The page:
Author Archives: Markus Konrad

Linkdump #96

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Python
Interesting articles, projects and news

Linkdump #95

R
Python
Interesting articles, projects and news

Checkboxes and crosses: data mining PDFs with the help of image processing

From time to time, I work with “open data” published by public authorities. Often, these data do not deserve the label “open data” and this is mainly because they are provided as PDF files. PDFs are not machine readable, at least not without lot of programming work. I don’t know if this way of publishing data is done on purpose (because authorities are requested to publish open data but they do not want it to be actually analyzed in large scale) or if it is sheer ignorance.

For a recent project I came across a particular nasty type of PDFs: Scores from a school inspection are listed in a large table where each score is marked with a cross (see a full PDF for such a school inspection):

While most data can be extracted from PDF by converting them to a plain text representation, this is not possible for such PDFs. This is because the most important information, the scores, is not existent in the plain text representation of the PDF. The crosses that mark the score are essentially vector-graphics embedded in the PDF. In this article I will explain how to extract such information.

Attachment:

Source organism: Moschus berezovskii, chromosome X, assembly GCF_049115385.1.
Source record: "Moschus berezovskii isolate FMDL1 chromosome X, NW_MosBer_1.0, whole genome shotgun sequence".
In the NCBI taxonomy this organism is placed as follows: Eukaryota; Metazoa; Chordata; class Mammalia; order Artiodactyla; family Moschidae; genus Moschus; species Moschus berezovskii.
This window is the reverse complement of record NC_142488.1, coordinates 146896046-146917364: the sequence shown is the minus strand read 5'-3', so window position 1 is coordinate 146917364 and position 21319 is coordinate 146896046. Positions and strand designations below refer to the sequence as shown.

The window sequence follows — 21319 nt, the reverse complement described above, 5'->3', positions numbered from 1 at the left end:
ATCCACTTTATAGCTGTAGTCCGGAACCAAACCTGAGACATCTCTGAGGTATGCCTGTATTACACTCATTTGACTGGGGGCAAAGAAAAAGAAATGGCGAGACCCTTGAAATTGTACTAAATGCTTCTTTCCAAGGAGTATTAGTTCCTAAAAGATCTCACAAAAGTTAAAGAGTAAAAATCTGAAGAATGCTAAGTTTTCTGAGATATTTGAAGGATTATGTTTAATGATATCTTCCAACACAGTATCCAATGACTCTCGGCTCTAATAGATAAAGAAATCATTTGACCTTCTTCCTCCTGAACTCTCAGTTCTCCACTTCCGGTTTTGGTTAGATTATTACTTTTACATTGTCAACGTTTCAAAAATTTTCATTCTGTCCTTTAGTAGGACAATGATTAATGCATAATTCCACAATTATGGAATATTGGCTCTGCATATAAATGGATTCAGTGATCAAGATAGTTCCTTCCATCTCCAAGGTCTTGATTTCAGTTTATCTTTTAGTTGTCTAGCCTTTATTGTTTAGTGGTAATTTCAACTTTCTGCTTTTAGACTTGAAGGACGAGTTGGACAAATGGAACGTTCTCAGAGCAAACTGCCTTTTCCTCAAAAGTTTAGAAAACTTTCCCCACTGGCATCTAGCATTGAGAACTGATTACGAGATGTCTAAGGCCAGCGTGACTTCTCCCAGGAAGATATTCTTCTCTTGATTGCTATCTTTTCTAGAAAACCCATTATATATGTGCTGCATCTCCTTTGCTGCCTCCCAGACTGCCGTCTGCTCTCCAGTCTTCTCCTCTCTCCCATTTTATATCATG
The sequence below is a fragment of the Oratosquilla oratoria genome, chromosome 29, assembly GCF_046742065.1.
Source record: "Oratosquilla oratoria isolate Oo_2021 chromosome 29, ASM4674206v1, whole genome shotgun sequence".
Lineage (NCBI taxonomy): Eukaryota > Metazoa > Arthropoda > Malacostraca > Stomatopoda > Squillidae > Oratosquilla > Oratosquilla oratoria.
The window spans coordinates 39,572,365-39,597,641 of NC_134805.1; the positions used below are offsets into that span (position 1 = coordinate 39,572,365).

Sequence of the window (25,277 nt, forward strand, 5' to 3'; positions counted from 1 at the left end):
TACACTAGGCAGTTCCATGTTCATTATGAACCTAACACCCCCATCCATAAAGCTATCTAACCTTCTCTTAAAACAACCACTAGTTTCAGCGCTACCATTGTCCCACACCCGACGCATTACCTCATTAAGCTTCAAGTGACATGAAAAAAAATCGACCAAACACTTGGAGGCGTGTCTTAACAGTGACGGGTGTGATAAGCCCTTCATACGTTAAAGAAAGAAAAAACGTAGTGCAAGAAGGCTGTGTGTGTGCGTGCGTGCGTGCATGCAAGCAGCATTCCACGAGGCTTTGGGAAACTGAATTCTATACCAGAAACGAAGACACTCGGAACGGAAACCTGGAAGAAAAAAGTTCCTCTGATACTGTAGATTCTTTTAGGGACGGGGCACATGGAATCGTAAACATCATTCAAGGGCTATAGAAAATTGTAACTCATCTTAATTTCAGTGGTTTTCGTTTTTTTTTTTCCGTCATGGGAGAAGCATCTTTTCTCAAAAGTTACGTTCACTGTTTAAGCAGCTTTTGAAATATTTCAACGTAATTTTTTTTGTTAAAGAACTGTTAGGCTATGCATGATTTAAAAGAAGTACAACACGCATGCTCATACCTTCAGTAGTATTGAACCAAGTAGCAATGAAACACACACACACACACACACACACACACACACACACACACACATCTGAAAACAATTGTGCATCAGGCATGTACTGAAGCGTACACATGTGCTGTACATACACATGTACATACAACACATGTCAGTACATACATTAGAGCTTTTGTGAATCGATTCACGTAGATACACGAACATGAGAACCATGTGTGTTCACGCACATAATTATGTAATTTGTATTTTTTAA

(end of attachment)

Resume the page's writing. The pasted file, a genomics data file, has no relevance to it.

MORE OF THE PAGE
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Linkdump #94

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Python
Interesting articles, projects and news

Linkdump #93

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Python
Interesting articles, projects and news

Linkdump #92

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Python
Interesting articles, projects and news

Linkdump #91

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Python
Interesting articles, projects and news

Linkdump #90

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Python
Interesting articles, projects and news

Linkdump #89

R
Python
Interesting articles, projects and news

Tools and packages for geospatial processing with Python

In the social sciences, geospatial data appears quite often. You may have social indicators for different places on earth at different administrative levels, e.g. countries, states or municipalities. Or you may study spatial distribution of hospitals or schools in a given area, or visualize GPS referenced data from an experiment. For such scenarios, there’s fortunately a rich supply of open-source tools and packages. As I’ve worked recently quite a lot with geospatial data, I want to introduce some of this software, especially those available for the Python programming language.

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